Assange’s defence team have a bright precedent to rely on. British computer scientist Lauri Love, who was also diagnosed with Asperger’s syndrome, was arrested in 2015 in the UK at the request of the United States for allegedly hacking various government entities. These included the Federal Reserve, the Environmental Protection Agency, NASA and the US Army. Initially losing his case to avoid extradition on September 16, 2016, and facing the approval to do so by then Secretary of State Amber Rudd, Love successfully appealed to the High Court. It was accepted that the US was an inappropriate forum to try Love; and that prison conditions awaiting him “would be oppressive by reason of his physical and mental condition.”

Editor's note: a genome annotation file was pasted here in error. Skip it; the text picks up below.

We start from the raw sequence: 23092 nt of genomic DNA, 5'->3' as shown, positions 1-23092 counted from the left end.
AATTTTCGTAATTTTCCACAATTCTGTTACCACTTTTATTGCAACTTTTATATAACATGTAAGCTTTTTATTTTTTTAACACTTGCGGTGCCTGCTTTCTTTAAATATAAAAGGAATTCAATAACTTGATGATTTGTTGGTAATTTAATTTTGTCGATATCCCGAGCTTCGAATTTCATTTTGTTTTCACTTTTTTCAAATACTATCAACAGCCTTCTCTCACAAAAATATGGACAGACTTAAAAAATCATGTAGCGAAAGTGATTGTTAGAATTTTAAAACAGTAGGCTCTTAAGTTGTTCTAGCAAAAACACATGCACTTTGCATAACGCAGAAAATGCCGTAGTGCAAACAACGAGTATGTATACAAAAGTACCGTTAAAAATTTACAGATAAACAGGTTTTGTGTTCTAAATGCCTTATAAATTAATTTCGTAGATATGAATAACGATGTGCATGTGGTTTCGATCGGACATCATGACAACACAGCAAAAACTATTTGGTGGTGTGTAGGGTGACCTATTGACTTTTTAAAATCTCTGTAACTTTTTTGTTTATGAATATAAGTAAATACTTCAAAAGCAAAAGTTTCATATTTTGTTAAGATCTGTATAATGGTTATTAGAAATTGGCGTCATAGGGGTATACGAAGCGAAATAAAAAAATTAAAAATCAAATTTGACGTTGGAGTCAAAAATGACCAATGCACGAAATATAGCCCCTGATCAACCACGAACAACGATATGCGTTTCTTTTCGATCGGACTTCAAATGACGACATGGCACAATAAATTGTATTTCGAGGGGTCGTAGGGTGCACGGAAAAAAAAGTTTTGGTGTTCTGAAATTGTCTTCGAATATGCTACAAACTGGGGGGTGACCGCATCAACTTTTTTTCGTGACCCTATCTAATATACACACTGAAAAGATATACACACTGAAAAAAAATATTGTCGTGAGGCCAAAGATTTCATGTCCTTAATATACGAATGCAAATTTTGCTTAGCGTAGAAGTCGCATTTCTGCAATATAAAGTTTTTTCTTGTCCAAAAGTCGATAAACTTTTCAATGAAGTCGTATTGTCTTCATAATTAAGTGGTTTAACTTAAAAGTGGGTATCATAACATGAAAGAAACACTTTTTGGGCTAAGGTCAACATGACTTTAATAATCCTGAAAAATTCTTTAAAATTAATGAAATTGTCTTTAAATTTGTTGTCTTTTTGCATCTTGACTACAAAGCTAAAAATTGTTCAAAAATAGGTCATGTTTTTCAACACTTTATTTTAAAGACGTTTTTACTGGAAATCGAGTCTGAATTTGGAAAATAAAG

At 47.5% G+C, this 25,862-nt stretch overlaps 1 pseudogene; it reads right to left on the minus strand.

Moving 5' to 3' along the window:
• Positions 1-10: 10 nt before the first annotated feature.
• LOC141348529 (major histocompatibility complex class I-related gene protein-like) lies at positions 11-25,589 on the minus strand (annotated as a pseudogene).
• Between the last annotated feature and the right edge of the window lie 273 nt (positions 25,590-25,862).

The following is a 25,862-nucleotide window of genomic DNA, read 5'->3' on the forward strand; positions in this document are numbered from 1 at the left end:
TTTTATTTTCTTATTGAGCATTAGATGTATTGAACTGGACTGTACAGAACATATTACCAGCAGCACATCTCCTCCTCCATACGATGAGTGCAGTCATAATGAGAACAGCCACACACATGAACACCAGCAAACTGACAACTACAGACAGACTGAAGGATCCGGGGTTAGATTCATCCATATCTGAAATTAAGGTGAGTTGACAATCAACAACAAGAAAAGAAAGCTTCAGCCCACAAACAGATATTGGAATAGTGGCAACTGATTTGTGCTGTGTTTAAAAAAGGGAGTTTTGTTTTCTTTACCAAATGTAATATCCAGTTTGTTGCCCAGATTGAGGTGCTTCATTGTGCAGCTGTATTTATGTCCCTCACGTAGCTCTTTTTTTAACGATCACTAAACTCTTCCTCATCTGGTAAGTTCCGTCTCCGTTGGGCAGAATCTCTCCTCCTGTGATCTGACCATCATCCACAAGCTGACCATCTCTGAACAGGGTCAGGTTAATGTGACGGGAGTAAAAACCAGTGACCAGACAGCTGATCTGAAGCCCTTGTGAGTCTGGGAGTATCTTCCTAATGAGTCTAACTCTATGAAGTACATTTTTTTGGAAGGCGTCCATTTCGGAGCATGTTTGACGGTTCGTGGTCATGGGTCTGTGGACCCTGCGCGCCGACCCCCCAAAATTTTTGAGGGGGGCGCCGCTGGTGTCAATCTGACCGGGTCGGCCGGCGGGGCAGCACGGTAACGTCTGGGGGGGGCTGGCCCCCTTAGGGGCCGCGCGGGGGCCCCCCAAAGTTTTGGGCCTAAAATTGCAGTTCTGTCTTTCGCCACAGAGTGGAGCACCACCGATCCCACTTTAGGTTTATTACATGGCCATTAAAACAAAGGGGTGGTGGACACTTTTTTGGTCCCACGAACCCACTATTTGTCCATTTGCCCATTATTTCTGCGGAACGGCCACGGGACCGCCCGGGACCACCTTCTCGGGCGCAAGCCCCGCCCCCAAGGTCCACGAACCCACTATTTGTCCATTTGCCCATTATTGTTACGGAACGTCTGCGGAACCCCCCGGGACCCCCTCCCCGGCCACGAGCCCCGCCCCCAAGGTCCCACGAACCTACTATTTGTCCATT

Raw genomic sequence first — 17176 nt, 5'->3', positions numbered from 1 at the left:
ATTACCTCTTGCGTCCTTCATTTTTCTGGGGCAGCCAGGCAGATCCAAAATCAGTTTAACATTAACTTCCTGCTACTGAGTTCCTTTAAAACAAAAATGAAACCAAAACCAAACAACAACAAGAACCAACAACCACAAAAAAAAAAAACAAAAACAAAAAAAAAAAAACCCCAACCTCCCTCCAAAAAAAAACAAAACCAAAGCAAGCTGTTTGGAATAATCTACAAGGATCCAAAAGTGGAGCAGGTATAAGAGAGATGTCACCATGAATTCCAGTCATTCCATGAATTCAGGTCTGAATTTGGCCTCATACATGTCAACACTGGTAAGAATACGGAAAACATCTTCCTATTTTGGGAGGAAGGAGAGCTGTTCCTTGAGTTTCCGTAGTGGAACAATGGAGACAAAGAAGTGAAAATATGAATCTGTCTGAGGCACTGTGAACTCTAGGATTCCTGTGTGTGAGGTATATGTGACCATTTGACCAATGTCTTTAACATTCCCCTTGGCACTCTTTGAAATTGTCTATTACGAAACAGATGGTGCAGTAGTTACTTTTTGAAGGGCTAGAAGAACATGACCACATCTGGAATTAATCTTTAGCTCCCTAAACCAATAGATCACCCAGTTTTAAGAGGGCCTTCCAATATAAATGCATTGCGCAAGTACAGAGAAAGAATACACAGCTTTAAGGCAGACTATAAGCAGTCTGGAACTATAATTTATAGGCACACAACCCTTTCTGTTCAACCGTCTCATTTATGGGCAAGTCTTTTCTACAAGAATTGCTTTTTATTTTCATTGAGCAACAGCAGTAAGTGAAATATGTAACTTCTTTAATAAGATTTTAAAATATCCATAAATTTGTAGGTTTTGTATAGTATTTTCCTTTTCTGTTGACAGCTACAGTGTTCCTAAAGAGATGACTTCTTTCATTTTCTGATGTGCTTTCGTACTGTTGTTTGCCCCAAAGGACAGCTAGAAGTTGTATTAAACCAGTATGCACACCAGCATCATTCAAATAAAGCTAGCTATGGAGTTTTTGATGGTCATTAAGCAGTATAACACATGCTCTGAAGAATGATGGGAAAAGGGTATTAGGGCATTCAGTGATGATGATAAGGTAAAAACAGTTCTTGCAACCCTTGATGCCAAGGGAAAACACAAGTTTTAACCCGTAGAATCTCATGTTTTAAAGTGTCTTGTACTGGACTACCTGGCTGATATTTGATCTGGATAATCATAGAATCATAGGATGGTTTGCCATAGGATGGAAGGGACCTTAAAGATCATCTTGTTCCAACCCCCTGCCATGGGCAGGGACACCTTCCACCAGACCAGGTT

The High Court also accepted that “the fact of extradition would bring on severe depression, and that Mr Love would probably be determined to commit suicide, here or in America.” Being put on suicide watch would hardly have been adequate – it did not constitute a “form of treatment; there was no evidence that treatment would or could be made available on suicide watch for the very conditions which suicide watch itself exacerbates.”
This was strikingly appropriate and relevant. Kopelman, who also testified in Love’s case, had also been given reassurances at the time that the US prison system was up to scratch in guarding against suicide. Since then, the US prison system had been marked by the prominent suicide of Jeffrey Epstein and the attempted suicide by Manning. “Those reassurances were not very reassuring.”